Some large flat brushes brushes are referred to a 1/4 inch, 1/2 inch, 1, 2, 3 and 4 inch.

Unfortunately, there is little consistency between brush manufacturers as to what these sizes actually are, so a number 10 in one brand can be a different size to a number 10 in another brand. I suggest selecting brushes according to the size they look rather than choosing according to the numbering when picking brushes from different brands.

Purchase a few brushes each from different manufacturers and try them out. After a while you’ll begin to learn what you like and which ones will work for the effects you are wanting to create.

Ask for referrals from artists who know brushes before buying. Most importantly do NOT buy the cheapest brushes you can find. All too often I have beginner students who go cheap and then struggle because ‘they can’t paint’. It isn’t the student – trust me, in this case it’s always the brush. You wouldn’t drive a car with two flat tires would you? You have no control. The same goes with a cheap brush!

Wait! There are MORE differences . . .

How Brushes Differ (Besides Shape and Size)

Soft Brushes

Springy and silky to the touch. Each strand converges to a fine point. Good for smooth brushwork and fine detail. Usually sable and sable substitutes (synthetic material).

Stiff Brushes

More resilient, stiffer and better used for filling in large areas quickly. I find that these brushes often pick up as much paint as they place on the canvas unless the artist is skilled in using them. Made of ox or hogs hair. Less expensive that synthetic or sable.

Small Brushes

Save the small brushes for your details – and your details should come at the END of a painting, not the beginning.

Large Brushes

I always recommend beginning a painting with a larger brush than you feel comfortable using. A large brush will help you to fill in large areas fast. Using a size #2 brush of any type to paint a 28 x 30 sky will take hours (vs minutes) AND will make your painting look over-worked.

My Favorite Brushes for Oil Painting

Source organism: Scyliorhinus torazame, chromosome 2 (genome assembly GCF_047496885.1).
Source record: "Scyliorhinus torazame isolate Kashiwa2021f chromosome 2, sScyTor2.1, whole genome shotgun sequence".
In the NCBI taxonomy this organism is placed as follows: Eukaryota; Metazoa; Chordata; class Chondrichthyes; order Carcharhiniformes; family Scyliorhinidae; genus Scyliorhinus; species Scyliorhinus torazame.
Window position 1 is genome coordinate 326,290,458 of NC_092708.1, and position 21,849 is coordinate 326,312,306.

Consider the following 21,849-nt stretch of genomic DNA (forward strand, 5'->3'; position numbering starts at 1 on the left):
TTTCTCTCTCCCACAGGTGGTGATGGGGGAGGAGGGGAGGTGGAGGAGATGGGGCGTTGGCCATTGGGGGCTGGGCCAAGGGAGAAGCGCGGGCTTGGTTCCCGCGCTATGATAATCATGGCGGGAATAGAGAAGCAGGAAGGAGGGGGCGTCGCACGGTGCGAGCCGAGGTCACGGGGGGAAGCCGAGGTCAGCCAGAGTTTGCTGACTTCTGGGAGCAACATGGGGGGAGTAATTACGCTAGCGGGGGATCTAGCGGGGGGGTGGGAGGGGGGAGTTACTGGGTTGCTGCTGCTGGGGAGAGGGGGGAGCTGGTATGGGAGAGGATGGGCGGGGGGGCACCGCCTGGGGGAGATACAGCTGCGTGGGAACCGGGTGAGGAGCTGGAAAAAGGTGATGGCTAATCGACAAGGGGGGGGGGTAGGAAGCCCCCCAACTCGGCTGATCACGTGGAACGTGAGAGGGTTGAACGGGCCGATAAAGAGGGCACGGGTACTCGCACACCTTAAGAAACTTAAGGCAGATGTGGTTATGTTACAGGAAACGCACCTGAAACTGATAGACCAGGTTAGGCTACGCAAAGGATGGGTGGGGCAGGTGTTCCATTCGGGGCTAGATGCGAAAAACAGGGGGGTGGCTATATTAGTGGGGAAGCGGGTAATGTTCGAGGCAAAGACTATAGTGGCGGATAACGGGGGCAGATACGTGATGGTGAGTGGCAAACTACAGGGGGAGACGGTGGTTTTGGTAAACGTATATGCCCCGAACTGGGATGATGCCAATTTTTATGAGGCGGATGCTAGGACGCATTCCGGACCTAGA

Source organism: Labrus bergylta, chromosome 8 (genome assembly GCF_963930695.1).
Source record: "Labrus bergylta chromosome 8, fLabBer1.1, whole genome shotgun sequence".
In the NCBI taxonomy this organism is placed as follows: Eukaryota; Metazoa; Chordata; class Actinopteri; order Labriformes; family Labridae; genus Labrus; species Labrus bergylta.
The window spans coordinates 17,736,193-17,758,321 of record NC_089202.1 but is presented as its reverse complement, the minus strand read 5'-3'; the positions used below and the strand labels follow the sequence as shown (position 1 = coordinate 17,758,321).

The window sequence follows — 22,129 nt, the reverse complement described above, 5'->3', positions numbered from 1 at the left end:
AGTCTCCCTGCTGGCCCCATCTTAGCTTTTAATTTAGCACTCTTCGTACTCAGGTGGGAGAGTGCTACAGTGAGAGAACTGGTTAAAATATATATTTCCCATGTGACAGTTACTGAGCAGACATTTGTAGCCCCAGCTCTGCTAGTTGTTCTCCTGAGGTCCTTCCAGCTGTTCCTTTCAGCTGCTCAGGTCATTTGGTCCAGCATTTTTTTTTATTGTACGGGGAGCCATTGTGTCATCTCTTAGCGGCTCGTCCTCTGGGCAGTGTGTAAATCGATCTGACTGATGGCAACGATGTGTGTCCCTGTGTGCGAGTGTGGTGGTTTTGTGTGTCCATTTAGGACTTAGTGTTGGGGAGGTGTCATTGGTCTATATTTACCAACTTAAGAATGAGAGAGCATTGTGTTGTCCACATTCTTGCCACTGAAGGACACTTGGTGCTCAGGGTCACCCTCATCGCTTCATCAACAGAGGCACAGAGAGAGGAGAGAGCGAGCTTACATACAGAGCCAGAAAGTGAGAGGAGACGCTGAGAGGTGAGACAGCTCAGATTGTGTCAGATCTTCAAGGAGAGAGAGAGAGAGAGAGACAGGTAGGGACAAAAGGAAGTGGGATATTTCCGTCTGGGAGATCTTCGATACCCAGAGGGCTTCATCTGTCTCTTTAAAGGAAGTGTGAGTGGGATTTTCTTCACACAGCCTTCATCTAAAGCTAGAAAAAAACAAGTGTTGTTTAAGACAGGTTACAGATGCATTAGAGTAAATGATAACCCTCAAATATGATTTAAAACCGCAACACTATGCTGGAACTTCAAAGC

The BEST art brushes for the best price!
Robert Simmons Titanium Series for Oil Painting


Robert Simmons Titanium Brushes, Titanium Pack, Short Handle, Set of 3

Robert Simmons Titanium Brushes

My absolute favorite brushes to use for oil painting (and the ones I always recommend for my beginning students) are an excellent mid-cost synthetic made by Robert Simmons. The Robert Simmons “Titanium” Filbert brushes wear extremely well, hold their shape and last for years if well taken care of.

These brushes are a high-quality grade that won’t break the bank – and more importantly, they won’t fall apart on you within a couple of weeks. They have a nice spring to them without being too stiff. The quality will last and last, giving you excellent value for your money.

In my opinion these are the BEST Oil Painting brushes for your money! I have my students order a variety of sizes.

You can find the best price for these brushes at Dick Blick Art Materials!

Short Handle vs Long Handle Brushes: Which brush do I need?


Short Handle Brushes

Short handle brushes are usually created for use with watercolors. They allow the liquid to flow downward onto the paint surface.

Long Handle Brushes

Long handle brushes are made for oil and acrylic painting and ideally used for easel painting in a horizontal position on a vertical painting surface. The length makes it easier for the artist to stand back away from the painting and view it as a whole.

Traveling and Storing Your Brushes

With proper care, your brushes will last your for decades. Use a travel holder when transporting your brushes. You never want to toss them loosely into your bag or box which will ruin them permanently.